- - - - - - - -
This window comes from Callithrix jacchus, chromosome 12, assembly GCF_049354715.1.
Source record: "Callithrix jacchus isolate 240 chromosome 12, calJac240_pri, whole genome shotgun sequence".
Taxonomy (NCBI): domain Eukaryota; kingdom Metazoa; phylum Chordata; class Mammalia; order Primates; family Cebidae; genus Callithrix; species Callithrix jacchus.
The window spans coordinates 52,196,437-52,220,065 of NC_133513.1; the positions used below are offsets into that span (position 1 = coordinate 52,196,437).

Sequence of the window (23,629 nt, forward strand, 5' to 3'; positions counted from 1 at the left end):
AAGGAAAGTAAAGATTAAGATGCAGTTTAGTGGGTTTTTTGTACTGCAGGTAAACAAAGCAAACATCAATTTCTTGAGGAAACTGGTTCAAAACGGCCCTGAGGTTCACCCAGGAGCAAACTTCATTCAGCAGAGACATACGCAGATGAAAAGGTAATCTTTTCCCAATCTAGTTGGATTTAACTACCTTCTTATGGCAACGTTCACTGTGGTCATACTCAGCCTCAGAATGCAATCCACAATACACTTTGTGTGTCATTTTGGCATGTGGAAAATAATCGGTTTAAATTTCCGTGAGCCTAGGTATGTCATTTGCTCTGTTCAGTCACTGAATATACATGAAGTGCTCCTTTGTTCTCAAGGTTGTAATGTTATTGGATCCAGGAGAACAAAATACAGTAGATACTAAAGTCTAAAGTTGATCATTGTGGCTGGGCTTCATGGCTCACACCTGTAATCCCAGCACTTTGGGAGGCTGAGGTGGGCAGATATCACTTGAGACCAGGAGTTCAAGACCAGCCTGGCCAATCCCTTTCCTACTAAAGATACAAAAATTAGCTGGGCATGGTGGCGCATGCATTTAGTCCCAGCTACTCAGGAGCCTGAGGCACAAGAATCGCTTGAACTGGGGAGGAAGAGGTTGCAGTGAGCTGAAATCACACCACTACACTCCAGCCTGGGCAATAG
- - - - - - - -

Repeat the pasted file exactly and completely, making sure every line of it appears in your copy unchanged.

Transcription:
This window comes from Callithrix jacchus, chromosome 12, assembly GCF_049354715.1.
Source record: "Callithrix jacchus isolate 240 chromosome 12, calJac240_pri, whole genome shotgun sequence".
Taxonomy (NCBI): domain Eukaryota; kingdom Metazoa; phylum Chordata; class Mammalia; order Primates; family Cebidae; genus Callithrix; species Callithrix jacchus.
The window spans coordinates 52,196,437-52,220,065 of NC_133513.1; the positions used below are offsets into that span (position 1 = coordinate 52,196,437).

Sequence of the window (23,629 nt, forward strand, 5' to 3'; positions counted from 1 at the left end):
AAGGAAAGTAAAGATTAAGATGCAGTTTAGTGGGTTTTTTGTACTGCAGGTAAACAAAGCAAACATCAATTTCTTGAGGAAACTGGTTCAAAACGGCCCTGAGGTTCACCCAGGAGCAAACTTCATTCAGCAGAGACATACGCAGATGAAAAGGTAATCTTTTCCCAATCTAGTTGGATTTAACTACCTTCTTATGGCAACGTTCACTGTGGTCATACTCAGCCTCAGAATGCAATCCACAATACACTTTGTGTGTCATTTTGGCATGTGGAAAATAATCGGTTTAAATTTCCGTGAGCCTAGGTATGTCATTTGCTCTGTTCAGTCACTGAATATACATGAAGTGCTCCTTTGTTCTCAAGGTTGTAATGTTATTGGATCCAGGAGAACAAAATACAGTAGATACTAAAGTCTAAAGTTGATCATTGTGGCTGGGCTTCATGGCTCACACCTGTAATCCCAGCACTTTGGGAGGCTGAGGTGGGCAGATATCACTTGAGACCAGGAGTTCAAGACCAGCCTGGCCAATCCCTTTCCTACTAAAGATACAAAAATTAGCTGGGCATGGTGGCGCATGCATTTAGTCCCAGCTACTCAGGAGCCTGAGGCACAAGAATCGCTTGAACTGGGGAGGAAGAGGTTGCAGTGAGCTGAAATCACACCACTACACTCCAGCCTGGGCAATAG